- Canberra would pay about $60.2 million for the missiles and other equipment that goes with them. During the talks, the price and amount could still change.
- The State Department agreed that the United Kingdom, which is also a member of the AUKUS security pact, could buy up to 600 missiles.
A statement from the Defense Security Cooperation Agency on Tuesday said that the U.S. State Department has approved a possible sale of E-2D Advanced Hawkeye aircraft to Japan for military use.
The main contractor for the nearly $1.4 billion deal will be Northrop Grumman, which makes the airborne early warning and control aircraft. Along with logistics and technical support services, the possible sale includes APY-9 radars and AN/AYK-27 integrated navigation control and display systems that are already installed on the aircraft.
Now that the agency has told Congress, the value and amount of material could change while negotiations are going on.
“The proposed sale will make it easier for Japan to defend its own country using an AEW&C capability. Japan will use the E-2D AHE aircraft to keep track of air and naval activity in the Pacific region and to add to its E-2C Hawkeye AEW&C fleet, according to the statement.
Japan wants to spend more on its military, so this news comes at a good time. In December, Japanese Prime Minister Fumio Kishida asked his Cabinet to find money to double military spending to 2% of gross domestic product. Later that month, Tokyo released three important national security documents. The National Security Strategy called for counterstrike capabilities because China and North Korea were threatening to launch missiles.
Also on Tuesday, a U.S. agency approved the possible sale of 250 Javelin FGM-148F missiles made by Lockheed Martin and Raytheon Technologies. Canberra would pay about $60.2 million for the missiles and other equipment that goes with them. During the talks, the price and amount could still change.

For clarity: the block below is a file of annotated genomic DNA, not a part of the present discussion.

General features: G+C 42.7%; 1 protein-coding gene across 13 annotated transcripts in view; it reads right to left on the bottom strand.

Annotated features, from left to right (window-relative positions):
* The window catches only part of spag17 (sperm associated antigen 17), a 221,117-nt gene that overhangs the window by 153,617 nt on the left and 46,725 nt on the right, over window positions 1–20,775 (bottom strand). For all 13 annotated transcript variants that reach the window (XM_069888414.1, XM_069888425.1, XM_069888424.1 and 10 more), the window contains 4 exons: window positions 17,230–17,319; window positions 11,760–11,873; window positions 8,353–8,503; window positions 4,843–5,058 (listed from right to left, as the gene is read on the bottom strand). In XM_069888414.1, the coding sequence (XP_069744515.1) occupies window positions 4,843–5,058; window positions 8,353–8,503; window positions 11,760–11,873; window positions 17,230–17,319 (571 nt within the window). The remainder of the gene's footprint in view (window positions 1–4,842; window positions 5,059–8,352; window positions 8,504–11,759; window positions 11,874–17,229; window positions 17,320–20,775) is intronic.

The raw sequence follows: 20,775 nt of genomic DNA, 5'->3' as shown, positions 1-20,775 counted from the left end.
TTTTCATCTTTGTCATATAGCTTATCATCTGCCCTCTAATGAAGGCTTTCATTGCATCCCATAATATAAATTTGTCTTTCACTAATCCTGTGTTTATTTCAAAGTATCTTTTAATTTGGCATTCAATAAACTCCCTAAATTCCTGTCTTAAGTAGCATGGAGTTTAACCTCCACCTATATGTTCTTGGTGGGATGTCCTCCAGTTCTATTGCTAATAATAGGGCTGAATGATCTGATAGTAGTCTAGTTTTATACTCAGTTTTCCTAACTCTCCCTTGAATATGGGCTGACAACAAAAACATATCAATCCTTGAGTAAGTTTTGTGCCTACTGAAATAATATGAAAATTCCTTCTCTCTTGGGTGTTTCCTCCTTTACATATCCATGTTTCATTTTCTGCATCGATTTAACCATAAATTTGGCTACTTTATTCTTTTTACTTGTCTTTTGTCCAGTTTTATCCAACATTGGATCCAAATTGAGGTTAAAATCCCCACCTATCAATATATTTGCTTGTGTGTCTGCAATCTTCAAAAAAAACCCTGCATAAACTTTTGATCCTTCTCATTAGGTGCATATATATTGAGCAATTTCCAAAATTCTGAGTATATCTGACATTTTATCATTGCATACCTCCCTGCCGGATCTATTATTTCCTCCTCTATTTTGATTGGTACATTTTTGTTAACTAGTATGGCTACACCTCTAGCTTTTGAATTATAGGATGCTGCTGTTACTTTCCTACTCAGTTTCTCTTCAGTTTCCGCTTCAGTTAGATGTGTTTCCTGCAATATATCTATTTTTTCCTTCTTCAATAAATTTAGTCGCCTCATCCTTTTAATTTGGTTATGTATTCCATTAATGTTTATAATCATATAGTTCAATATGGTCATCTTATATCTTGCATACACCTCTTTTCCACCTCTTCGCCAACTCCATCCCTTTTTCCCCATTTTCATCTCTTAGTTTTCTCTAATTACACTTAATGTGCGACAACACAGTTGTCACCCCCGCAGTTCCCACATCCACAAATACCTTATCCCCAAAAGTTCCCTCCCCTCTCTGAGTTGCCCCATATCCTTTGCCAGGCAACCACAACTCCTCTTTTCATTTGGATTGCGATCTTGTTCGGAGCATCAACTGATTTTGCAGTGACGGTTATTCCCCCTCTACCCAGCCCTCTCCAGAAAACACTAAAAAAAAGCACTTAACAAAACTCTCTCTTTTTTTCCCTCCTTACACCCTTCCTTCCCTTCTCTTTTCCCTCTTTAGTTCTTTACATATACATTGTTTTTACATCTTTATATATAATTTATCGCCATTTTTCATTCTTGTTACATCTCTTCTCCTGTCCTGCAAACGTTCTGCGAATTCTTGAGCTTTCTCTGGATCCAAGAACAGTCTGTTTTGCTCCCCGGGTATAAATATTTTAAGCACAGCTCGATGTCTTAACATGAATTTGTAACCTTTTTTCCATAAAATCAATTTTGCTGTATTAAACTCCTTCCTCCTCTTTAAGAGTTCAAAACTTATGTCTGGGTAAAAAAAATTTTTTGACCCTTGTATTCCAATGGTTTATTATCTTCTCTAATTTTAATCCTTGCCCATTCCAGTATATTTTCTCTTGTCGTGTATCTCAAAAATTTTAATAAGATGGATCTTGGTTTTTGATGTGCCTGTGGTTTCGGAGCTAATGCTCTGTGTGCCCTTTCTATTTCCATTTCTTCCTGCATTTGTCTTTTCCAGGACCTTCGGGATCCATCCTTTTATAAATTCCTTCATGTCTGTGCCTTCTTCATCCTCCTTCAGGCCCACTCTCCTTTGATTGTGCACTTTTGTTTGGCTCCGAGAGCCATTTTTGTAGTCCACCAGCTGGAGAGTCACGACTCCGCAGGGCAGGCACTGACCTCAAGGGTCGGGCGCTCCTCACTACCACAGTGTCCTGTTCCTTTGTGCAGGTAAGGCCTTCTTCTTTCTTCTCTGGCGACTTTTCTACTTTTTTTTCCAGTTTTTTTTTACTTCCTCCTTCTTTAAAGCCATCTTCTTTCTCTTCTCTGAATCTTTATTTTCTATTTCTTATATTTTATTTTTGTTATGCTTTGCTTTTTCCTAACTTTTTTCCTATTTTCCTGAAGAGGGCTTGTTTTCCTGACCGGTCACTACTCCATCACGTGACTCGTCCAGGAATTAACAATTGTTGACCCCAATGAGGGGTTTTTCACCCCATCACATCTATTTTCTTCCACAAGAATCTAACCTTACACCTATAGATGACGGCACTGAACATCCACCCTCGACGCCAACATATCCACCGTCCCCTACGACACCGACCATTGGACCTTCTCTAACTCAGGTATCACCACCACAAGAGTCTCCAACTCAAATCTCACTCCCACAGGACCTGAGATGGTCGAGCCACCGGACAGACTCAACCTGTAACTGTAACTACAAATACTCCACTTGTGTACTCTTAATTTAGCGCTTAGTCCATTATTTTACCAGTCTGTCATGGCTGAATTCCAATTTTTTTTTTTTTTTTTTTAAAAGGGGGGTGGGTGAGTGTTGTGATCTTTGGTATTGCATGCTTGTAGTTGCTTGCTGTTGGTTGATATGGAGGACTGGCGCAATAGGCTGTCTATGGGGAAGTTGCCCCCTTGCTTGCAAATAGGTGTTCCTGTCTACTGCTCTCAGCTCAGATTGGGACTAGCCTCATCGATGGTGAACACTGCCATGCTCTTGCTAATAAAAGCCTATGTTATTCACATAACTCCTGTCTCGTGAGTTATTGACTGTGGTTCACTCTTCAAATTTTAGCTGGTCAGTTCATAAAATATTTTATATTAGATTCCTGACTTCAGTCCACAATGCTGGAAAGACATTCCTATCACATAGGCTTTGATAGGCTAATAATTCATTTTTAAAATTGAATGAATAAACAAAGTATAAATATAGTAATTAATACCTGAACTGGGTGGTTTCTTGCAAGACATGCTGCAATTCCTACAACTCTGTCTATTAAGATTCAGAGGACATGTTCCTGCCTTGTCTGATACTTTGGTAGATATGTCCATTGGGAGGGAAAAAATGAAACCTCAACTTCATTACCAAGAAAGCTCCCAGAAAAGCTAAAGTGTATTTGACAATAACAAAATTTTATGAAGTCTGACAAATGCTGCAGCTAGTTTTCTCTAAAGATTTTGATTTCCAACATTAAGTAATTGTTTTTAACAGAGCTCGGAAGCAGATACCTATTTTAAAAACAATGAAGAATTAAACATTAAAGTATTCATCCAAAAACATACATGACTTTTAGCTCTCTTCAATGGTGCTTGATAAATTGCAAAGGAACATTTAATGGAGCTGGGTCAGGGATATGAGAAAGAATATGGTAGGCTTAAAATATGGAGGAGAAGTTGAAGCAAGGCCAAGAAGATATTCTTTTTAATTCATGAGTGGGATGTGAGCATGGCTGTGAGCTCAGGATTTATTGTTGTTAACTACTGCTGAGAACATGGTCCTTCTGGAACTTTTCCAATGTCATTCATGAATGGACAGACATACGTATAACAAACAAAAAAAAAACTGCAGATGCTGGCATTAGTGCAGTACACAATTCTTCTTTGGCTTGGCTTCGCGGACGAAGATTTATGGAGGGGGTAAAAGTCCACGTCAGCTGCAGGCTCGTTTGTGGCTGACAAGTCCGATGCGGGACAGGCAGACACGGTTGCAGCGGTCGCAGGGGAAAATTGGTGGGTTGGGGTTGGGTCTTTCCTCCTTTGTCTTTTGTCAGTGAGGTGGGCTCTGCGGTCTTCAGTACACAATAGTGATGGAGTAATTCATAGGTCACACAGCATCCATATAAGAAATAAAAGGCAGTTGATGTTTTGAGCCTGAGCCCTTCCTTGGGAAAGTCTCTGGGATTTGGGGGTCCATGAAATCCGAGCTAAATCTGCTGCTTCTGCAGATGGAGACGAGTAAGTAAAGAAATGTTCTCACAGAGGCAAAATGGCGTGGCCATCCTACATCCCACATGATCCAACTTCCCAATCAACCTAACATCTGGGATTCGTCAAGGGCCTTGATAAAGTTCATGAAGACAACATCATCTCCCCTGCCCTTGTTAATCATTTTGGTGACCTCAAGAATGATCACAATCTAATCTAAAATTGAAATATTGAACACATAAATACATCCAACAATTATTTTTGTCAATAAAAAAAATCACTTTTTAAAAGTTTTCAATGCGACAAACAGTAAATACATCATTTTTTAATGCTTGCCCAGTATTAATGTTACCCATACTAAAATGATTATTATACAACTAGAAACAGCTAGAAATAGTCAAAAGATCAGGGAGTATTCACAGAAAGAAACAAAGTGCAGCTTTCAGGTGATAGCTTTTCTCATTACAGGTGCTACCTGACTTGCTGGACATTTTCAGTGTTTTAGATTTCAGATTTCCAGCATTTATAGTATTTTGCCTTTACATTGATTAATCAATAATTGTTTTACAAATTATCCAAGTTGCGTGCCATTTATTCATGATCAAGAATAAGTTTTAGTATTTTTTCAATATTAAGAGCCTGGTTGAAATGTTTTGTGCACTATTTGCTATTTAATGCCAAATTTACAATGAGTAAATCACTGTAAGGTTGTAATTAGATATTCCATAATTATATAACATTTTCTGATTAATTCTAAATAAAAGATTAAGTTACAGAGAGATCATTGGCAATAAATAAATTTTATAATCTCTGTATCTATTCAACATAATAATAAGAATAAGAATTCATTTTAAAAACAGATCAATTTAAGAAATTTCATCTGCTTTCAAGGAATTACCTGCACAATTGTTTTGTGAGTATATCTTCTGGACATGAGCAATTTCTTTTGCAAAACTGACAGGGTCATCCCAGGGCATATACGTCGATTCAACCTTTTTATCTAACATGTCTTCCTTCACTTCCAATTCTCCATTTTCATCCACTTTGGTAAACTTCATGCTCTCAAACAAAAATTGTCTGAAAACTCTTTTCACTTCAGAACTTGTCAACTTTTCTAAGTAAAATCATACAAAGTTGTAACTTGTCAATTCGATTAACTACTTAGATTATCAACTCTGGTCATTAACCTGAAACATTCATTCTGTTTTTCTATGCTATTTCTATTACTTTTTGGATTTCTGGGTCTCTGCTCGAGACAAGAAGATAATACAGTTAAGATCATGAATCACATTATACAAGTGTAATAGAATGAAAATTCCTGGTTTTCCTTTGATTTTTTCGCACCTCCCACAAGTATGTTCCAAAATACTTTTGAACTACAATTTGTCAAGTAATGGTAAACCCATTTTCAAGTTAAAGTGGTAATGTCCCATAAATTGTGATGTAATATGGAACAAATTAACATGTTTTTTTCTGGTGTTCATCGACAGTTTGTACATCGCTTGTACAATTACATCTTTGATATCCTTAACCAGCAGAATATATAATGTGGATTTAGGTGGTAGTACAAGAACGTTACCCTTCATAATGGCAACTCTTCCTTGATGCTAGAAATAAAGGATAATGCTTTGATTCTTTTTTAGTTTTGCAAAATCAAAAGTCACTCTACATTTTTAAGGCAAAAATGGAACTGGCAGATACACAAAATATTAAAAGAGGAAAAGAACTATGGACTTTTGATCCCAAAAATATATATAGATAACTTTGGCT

Canberra plans to use the missiles to improve its ability to fight against armoured vehicles.
In its statement, the agency said, “Australia is one of our most important allies in the Western Pacific.” “This political and economic power’s location is very important to keeping peace and economic stability in the area.”
Canberra is the latest security partner in the world to get permission from the US to buy Javelin weapons. Last month, the State Department agreed that the United Kingdom, which is also a member of the AUKUS security pact, could buy up to 600 missiles. Under the agreement, the two countries will help Australia buy submarines that run on nuclear power.
China was upset with Australia in October when it was said that the country would host six nuclear-capable B-52 bombers at the Royal Australian Air Force Base Tindal, where the US is building special facilities for the planes.